5 Safety Tips for Getting Pulled Over While Carrying a Concealed Firearm

Image via Shutterstock, an Asian woman getting pulled over.

The police are nervous when they pull you over. They don’t know you. They don’t know what you will do. They have to deal with some of the most evil, violent, and completely unpredictable people on earth. They don’t want to die. So if you are legally carrying a concealed firearm when you are stopped by the police and you make any sudden or threatening move, you just might get shot.


So what should you do, as a law-abiding citizen with a concealed-carry weapon, when you are stopped by the police? Here are the official guidelines, according to the laws of my state (Ohio). They are probably the same for other states as well. I have followed these rules after getting pulled over, and everything turned out just fine (thank God).

1. Inform the police.

If you are stopped by the police, whether you are in your car, or on a motorcycle, or just walking down the street, IMMEDIATELY inform the police that you have a concealed-carry license, tell them if you actually have the concealed firearm on you (they’ll probably ask you where on your body), and keep your hands up and in plain sight at all times.

Make NO sudden moves. If you are in your car, do NOT get out of the car unless the police tell you to. You are considered a huge threat to them if you get out of the car. Stay right where you are.

2. Have your license ready.

If you are driving, and all of a sudden you see the lights flashing in your rearview mirror, pull over as quickly and as safely as you can. You will have a minute or two to retrieve your proof of insurance and vehicle registration from the glove compartment, and time to get your driver’s license and concealed-carry license. I ALWAYS carry my CCW (concealed-carry weapon) license in my wallet near my driver’s license.

When you are pulled over, put your CCW license on top of the driver’s license, and the registration/proof of insurance under it all, so the officer sees the CCW first. Then, put your hands out the driver’s side window so he can clearly see them. Do NOT wait until the police officer is at your window to get your licenses from a wallet or glove compartment. He may interpret that as going for a gun, and he will shoot you.


Next Page: What to do when the officer comes to the window.

3. Calmly ask for instructions.

While you are taking a minute to get your identification together, the officer is running your plates on his computer. In Ohio, the cop knows, even before he walks up to your car, if you are a CCW licensee or not.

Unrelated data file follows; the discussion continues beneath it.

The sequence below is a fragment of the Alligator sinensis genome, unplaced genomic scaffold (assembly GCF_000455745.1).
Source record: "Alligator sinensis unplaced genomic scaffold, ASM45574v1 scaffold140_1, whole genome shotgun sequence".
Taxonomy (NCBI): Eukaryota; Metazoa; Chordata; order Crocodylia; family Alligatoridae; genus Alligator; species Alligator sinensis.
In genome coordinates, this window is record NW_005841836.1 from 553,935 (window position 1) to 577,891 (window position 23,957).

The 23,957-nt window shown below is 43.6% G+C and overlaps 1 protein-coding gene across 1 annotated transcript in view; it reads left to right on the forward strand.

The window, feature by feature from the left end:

However, you still have to obey the following rules: As the officer approaches, you tell him, “I have a CCW license, officer. It is right here in my hands, and I have my firearm on me. Do you have any instructions for me, sir?” The officer will approach cautiously, with a hand right on his gun.

He will ask you, “It’s on you right now?” “Yes sir.” “Where is it on you?” You should tell him exactly — WITHOUT moving your hands at all. You should keep them both stuck out the window, or you can keep both hands firmly on the steering wheel the whole time. It doesn’t matter — the law only says that they must clearly be in plain sight at all times. For good measure, you should ask again if he has any instructions for you.

4. Follow all lawful orders.

Now is not the time to argue with the officer. If he asks you to step out of the car, you do so carefully, with your hands in plain sight. If they confiscate your gun from you (and they may), in Ohio they must return it to you at the end of the stop “in the condition in which it was seized,” so long as you have done nothing illegal.

If you have an issue with anything the officer has done, take it up with an attorney. You are NOT going to win an argument with that police officer who has pulled you over. You want to go home that day. The officer does too.


Next Page: Follow the golden rule, like I did.

5. Treat the officer the way you want to be treated.

This is simple, and while perhaps not legally required, always a good thing to do. Even when a police officer pulls you over, treat that officer the way you would like to be treated.

Many times when I’ve been pulled over, after handing over my licenses and registration the cop has said, “Stay right where you are. We’ll get you going in just a second.” I don’t move. After a few minutes, he returns, gives me my warning or ticket (yes, I’ve been pulled over more than once), and lets me go on my way.  I am always as polite as I can possibly be.

One time an officer came up and apologized to me — three times! — before he gave me my ticket! I said, “Why are you apologizing? Man, I was the one who went through the stop sign!” He said, “Because I hate to give a ticket to one of the ‘good guys.'”

“Huh? How do you know I’m one of the good guys? You don’t even know me!” He said, “You’re one of the good guys because you have one of these.” And he held up my CCW license. “You went through all that trouble and expense to get this thing. And you followed all the rules in the stop. I know you’re no threat to me.” Everything was fine after that. We then talked about guns and our families. But he still gave me the ticket. (Darn. But I did deserve the ticket.)


If you follow these simple rules, and obey whatever legal commands the officer gives you and talk to the police politely (just like you would want someone to talk to you), you should have no problem. Yes, of course there are tragedies out there where people accidentally make the wrong move or someone sees something that actually was not a threat. But those are truly exceptions to the rules.

Every day the police stop people who are legally carrying and you never hear about it, because the vast majority of people do what they were taught. And live to go home that day.


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